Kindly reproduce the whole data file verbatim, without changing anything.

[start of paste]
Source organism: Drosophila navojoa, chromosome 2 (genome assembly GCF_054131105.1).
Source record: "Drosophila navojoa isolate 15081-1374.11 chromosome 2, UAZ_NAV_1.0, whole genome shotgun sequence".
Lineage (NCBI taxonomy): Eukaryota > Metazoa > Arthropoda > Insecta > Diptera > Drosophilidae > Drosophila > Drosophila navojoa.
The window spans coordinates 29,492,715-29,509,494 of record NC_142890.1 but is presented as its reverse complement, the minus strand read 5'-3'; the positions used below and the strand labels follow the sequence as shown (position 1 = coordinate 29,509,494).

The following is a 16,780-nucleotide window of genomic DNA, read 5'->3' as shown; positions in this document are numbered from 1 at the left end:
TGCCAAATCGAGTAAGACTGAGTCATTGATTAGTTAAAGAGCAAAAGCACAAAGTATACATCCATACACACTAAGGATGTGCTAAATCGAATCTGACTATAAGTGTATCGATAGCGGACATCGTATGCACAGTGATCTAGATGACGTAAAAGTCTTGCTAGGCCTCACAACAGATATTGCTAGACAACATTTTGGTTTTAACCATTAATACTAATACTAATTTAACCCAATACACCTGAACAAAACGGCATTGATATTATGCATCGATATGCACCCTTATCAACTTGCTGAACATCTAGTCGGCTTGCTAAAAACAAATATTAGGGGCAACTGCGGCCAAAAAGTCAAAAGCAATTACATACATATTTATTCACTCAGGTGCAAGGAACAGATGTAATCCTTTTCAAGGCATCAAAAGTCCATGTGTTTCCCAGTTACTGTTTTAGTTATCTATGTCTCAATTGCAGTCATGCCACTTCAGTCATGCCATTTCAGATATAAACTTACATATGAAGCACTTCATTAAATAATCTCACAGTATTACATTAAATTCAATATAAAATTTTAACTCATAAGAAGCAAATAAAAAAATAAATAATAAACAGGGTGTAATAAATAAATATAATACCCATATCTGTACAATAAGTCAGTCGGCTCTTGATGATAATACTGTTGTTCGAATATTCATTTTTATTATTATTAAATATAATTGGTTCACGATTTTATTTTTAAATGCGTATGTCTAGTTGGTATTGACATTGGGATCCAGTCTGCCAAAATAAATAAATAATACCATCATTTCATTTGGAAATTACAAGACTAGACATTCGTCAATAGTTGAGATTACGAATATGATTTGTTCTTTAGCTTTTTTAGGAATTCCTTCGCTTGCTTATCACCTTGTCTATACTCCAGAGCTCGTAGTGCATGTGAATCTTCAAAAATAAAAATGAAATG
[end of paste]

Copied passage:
Source organism: Drosophila navojoa, chromosome 2 (genome assembly GCF_054131105.1).
Source record: "Drosophila navojoa isolate 15081-1374.11 chromosome 2, UAZ_NAV_1.0, whole genome shotgun sequence".
Lineage (NCBI taxonomy): Eukaryota > Metazoa > Arthropoda > Insecta > Diptera > Drosophilidae > Drosophila > Drosophila navojoa.
The window spans coordinates 29,492,715-29,509,494 of record NC_142890.1 but is presented as its reverse complement, the minus strand read 5'-3'; the positions used below and the strand labels follow the sequence as shown (position 1 = coordinate 29,509,494).

The following is a 16,780-nucleotide window of genomic DNA, read 5'->3' as shown; positions in this document are numbered from 1 at the left end:
TGCCAAATCGAGTAAGACTGAGTCATTGATTAGTTAAAGAGCAAAAGCACAAAGTATACATCCATACACACTAAGGATGTGCTAAATCGAATCTGACTATAAGTGTATCGATAGCGGACATCGTATGCACAGTGATCTAGATGACGTAAAAGTCTTGCTAGGCCTCACAACAGATATTGCTAGACAACATTTTGGTTTTAACCATTAATACTAATACTAATTTAACCCAATACACCTGAACAAAACGGCATTGATATTATGCATCGATATGCACCCTTATCAACTTGCTGAACATCTAGTCGGCTTGCTAAAAACAAATATTAGGGGCAACTGCGGCCAAAAAGTCAAAAGCAATTACATACATATTTATTCACTCAGGTGCAAGGAACAGATGTAATCCTTTTCAAGGCATCAAAAGTCCATGTGTTTCCCAGTTACTGTTTTAGTTATCTATGTCTCAATTGCAGTCATGCCACTTCAGTCATGCCATTTCAGATATAAACTTACATATGAAGCACTTCATTAAATAATCTCACAGTATTACATTAAATTCAATATAAAATTTTAACTCATAAGAAGCAAATAAAAAAATAAATAATAAACAGGGTGTAATAAATAAATATAATACCCATATCTGTACAATAAGTCAGTCGGCTCTTGATGATAATACTGTTGTTCGAATATTCATTTTTATTATTATTAAATATAATTGGTTCACGATTTTATTTTTAAATGCGTATGTCTAGTTGGTATTGACATTGGGATCCAGTCTGCCAAAATAAATAAATAATACCATCATTTCATTTGGAAATTACAAGACTAGACATTCGTCAATAGTTGAGATTACGAATATGATTTGTTCTTTAGCTTTTTTAGGAATTCCTTCGCTTGCTTATCACCTTGTCTATACTCCAGAGCTCGTAGTGCATGTGAATCTTCAAAAATAAAAATGAAATG